If Victor Hedman breaks Paul Coffey’s NHL record 12 goals by a defenceman in a playoff year, he’ll be saluting the Tampa Bay Lightning assistant captain for a job better done.
“Somebody asked me the other day if it bothers me when a player inches up or ties or breaks a record and I said, ‘absolutely not.’ It’s the old cliche, if it’s a lofty enough goal and a guy breaks it, he’s a helluva hockey player. It’s fantastic,” said Coffey, who had his 12 goals and 25 assists in the Edmonton Oilers 1985 run to their second Stanley Cup and didn’t win the Conn Smythe trophy.
“I think Gretz had 52 points (actually 47),” laughed Coffey. “Wayne, as gracious as he always is, said we should share the award … I told him, ‘no we shouldn’t, it’s yours but we’ll share the Stanley Cup.’”
Coffey’s 12 goals in 18 games that spring of ’85 were remarkable. His 37 points is an NHL record for defencemen too. He had a phenomenal two-month run.
Coffey had 36 goals in seven playoff years for the Oilers with 12 in that one season when they played Los Angeles, Winnipeg, Chicago and Philadelphia going 15-3 overall.
The goals weren’t all end-to-end rushes. His shot was underrated. He did score 396 goals in league play.
“I think I got two in the last game against the Flyers (Cup final), one-timers, ripped a couple,” he said.
One was the game-winner, the other off a beautiful behind-the-back pass from Gretzky.
Coffey had four game-winners in ’85, tied for the all-time best with Brian Leetch (’94 Rangers), Al MacInnis (’89 Flames) and Slava Voynov (2013 Kings). Hedman has three for the Lightning going into Game 4 against Dallas.
“I was trying to think … who had the old record? Was it Bobby (Orr)?” said Coffey.
Yup, Orr had nine in 1970 with Boston and Brad Park also popped nine goals in 1978 with the Bruins.
Leetch scored 11 for the Rangers in their Cup ride in 1994, winning the playoff MVP.
“Maybe because I was still playing, but I don’t remember Leetchie’s 11 goals. I mean, he’s a great player but I don’t remember anybody calling me,” said Coffey.
That’s because they were all talking about Mark Messier back in ’94.
“Yeah, for sure, captain of the Rangers,” said Coffey.
Coffey hasn’t watched the playoffs religiously during COVID, but he knows how good Hedman is, when he’s got the puck and when he doesn’t.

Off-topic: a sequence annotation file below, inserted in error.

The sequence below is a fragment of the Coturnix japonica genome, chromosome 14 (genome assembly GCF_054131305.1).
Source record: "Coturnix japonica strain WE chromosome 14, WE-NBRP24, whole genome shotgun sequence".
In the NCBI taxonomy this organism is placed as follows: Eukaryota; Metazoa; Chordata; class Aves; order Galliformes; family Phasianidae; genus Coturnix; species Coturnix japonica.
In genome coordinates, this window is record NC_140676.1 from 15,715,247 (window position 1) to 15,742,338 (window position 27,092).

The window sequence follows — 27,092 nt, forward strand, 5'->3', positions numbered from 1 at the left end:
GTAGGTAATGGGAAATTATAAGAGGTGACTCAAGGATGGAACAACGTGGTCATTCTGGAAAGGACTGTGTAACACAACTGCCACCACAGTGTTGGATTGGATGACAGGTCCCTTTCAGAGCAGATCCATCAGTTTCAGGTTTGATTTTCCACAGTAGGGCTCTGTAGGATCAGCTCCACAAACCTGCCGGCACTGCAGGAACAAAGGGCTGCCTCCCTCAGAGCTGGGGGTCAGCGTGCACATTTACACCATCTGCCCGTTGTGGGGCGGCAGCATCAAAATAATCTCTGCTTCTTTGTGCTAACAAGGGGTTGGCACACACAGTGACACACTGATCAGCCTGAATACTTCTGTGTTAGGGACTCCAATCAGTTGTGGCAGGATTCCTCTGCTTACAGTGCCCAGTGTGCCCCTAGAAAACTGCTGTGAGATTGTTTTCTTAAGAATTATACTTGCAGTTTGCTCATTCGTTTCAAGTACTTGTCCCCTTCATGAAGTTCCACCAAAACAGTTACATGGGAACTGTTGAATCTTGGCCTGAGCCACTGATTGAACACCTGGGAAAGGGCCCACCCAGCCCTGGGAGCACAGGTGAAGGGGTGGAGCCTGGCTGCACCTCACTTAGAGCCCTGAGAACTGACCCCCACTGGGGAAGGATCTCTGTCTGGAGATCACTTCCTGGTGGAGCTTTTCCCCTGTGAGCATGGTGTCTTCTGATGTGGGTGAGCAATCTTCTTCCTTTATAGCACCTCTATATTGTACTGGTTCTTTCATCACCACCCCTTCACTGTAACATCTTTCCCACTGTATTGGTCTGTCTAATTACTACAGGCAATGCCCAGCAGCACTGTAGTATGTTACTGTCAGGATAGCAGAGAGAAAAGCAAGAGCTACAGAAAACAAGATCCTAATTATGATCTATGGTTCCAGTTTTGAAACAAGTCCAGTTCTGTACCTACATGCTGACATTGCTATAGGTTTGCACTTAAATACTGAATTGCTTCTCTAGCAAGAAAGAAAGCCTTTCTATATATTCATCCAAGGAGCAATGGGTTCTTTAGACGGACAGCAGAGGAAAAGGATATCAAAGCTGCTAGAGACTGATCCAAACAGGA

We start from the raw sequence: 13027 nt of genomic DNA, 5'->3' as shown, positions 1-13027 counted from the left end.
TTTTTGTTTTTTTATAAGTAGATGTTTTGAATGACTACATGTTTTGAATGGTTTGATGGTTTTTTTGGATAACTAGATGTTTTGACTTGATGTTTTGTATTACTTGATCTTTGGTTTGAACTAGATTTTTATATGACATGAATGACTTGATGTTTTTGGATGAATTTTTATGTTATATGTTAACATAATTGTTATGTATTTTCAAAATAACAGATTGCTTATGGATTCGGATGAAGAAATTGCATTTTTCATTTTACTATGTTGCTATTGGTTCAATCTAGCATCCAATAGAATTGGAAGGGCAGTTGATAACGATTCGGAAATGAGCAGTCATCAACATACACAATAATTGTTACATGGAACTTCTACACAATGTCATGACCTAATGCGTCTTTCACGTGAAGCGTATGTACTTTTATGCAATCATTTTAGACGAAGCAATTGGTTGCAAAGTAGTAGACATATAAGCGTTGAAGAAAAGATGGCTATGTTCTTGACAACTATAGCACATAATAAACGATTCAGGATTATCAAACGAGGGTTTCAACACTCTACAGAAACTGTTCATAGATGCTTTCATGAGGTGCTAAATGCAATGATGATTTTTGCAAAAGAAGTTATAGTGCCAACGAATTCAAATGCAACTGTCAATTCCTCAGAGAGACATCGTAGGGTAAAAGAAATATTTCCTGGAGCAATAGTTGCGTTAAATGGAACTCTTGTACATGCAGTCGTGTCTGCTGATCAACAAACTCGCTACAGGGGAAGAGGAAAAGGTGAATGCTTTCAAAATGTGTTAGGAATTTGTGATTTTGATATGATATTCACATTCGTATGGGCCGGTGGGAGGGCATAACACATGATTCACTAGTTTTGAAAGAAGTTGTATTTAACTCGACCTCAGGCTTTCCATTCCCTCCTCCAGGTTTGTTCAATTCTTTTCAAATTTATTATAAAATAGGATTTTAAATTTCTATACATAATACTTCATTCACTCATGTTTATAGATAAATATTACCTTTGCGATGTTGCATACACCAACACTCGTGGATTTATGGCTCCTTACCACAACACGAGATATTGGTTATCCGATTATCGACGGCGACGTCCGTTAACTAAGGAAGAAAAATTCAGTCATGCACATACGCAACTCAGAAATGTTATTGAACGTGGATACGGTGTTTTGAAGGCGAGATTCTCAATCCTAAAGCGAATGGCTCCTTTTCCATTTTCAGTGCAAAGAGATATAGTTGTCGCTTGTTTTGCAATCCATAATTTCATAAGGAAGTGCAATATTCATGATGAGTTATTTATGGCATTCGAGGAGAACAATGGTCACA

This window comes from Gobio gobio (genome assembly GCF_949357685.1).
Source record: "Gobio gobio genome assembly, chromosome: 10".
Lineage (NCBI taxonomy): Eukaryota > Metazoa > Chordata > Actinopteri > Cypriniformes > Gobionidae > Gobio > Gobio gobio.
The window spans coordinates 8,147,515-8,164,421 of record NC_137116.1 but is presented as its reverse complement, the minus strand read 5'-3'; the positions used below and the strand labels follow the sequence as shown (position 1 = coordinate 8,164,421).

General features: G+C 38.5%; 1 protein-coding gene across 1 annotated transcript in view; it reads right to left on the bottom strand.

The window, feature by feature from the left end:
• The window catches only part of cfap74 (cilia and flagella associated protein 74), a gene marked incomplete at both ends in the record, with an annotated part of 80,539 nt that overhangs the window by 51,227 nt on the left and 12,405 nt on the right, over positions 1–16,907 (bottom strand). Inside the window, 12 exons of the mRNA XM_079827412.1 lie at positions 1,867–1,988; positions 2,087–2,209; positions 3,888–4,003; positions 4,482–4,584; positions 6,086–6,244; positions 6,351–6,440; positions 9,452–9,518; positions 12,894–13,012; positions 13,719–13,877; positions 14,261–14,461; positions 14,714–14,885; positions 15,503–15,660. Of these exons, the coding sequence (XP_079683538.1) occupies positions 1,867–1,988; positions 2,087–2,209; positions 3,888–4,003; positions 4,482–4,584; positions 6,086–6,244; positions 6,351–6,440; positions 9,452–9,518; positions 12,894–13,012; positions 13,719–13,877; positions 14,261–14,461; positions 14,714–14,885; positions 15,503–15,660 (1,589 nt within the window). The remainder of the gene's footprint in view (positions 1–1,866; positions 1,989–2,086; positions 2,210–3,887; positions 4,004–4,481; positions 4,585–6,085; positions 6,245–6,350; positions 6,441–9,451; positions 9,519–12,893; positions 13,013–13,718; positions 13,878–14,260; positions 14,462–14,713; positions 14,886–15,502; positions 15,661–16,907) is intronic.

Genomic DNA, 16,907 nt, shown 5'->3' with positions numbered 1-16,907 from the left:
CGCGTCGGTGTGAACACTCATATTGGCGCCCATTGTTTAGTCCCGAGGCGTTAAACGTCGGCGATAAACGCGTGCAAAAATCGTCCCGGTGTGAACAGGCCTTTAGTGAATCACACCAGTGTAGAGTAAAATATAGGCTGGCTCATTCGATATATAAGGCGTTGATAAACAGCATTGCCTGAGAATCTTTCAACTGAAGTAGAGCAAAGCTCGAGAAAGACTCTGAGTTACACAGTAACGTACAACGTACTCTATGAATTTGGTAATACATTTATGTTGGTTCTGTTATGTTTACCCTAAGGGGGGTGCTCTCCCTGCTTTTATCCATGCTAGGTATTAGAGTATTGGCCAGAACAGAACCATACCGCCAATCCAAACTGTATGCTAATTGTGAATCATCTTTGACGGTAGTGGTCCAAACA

“This (10 goals) is good for the game. I saw him score the goal in Game 4, great shot, low stick side,” said Coffey.
Hedman’s 10 goals have all come in the playoffs’s series too. He didn’t get any in the round-robin portion against Boston, Philadelphia and Washington, so there’s no asterix there.
Hedman has been a finalist for the Norris trophy the last four years but has only won once. He doesn’t have the offensive chops of fellow Swede Erik Karlsson, but nobody does what he does at both ends. He’s a smart player.
“When he’s taking a player out, he’s also thinking of getting up the ice ahead. When you’re playing against the other team’s top players, talented offensive guys … I mean nobody likes to back-check and if you can get a step on those guys (forwards) you can create something,” said Coffey.
“Hedman’s unreal as a skater for a big man (six-foot-six). He’s strong and as great as he is, he’s just starting to figure his game out and his game is grown because is so aware on the ice. He knows who he’s playing against. Who he can beat up the ice and who he can’t. When to go, when not. That’s a trick in itself. He looks like he’s having a lot of fun out there,” said Coffey
Coffey and Orr are the greatest skating defencemen of all-time, of course. Point-producing machines. Coffey certainly gravitates to that skill-set.
“I love it that there’s so many good offensive defencemen right now. I’m looking at it from a fan’s point of view. If you’re a defencemen and you want the forwards to really like you, put the puck on their stick and join the rush,” said Coffey. “Wayne would give me hell if I didn’t get up the ice with him. I know they’re talking about defencemen joining the rush now, this isn’t new.
“Colorado’s got (Cale) Makar, Vancouver’s got (Quinn) Hughes, Dallas has the Finn (Miro Heiskanen) and (John) Klingberg. No. 4’s (Heiskanen) skating really stands out but Klingberg is like (Sergei) Zubov or Murph (Larry Murphy), patience with the puck,” said Coffey.
Until this playoff, Hedman had just seven goals in 84 games. But he’s caught Lightning in a bottle in the Year of the Bubble.
Copyright Postmedia Network Inc., 2020